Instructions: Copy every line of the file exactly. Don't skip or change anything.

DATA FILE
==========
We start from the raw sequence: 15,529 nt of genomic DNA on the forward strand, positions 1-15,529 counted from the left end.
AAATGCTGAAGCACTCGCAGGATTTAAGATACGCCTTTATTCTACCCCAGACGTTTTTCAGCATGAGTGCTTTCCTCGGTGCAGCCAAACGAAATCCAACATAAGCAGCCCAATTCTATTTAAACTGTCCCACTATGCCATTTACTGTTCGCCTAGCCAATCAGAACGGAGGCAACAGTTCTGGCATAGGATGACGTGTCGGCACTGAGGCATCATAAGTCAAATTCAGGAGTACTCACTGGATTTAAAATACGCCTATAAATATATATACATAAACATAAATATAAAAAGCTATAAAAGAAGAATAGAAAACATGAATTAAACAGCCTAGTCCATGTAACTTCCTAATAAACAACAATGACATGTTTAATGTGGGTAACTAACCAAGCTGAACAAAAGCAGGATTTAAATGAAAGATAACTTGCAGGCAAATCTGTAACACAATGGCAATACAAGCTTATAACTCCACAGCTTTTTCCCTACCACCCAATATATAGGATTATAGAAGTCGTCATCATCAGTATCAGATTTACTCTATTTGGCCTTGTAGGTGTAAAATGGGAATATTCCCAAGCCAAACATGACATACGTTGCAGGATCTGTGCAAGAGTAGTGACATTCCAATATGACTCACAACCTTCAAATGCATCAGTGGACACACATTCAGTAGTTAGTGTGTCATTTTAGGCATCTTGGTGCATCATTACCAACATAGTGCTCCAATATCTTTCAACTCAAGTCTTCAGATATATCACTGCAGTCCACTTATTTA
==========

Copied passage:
We start from the raw sequence: 15,529 nt of genomic DNA on the forward strand, positions 1-15,529 counted from the left end.
AAATGCTGAAGCACTCGCAGGATTTAAGATACGCCTTTATTCTACCCCAGACGTTTTTCAGCATGAGTGCTTTCCTCGGTGCAGCCAAACGAAATCCAACATAAGCAGCCCAATTCTATTTAAACTGTCCCACTATGCCATTTACTGTTCGCCTAGCCAATCAGAACGGAGGCAACAGTTCTGGCATAGGATGACGTGTCGGCACTGAGGCATCATAAGTCAAATTCAGGAGTACTCACTGGATTTAAAATACGCCTATAAATATATATACATAAACATAAATATAAAAAGCTATAAAAGAAGAATAGAAAACATGAATTAAACAGCCTAGTCCATGTAACTTCCTAATAAACAACAATGACATGTTTAATGTGGGTAACTAACCAAGCTGAACAAAAGCAGGATTTAAATGAAAGATAACTTGCAGGCAAATCTGTAACACAATGGCAATACAAGCTTATAACTCCACAGCTTTTTCCCTACCACCCAATATATAGGATTATAGAAGTCGTCATCATCAGTATCAGATTTACTCTATTTGGCCTTGTAGGTGTAAAATGGGAATATTCCCAAGCCAAACATGACATACGTTGCAGGATCTGTGCAAGAGTAGTGACATTCCAATATGACTCACAACCTTCAAATGCATCAGTGGACACACATTCAGTAGTTAGTGTGTCATTTTAGGCATCTTGGTGCATCATTACCAACATAGTGCTCCAATATCTTTCAACTCAAGTCTTCAGATATATCACTGCAGTCCACTTATTTA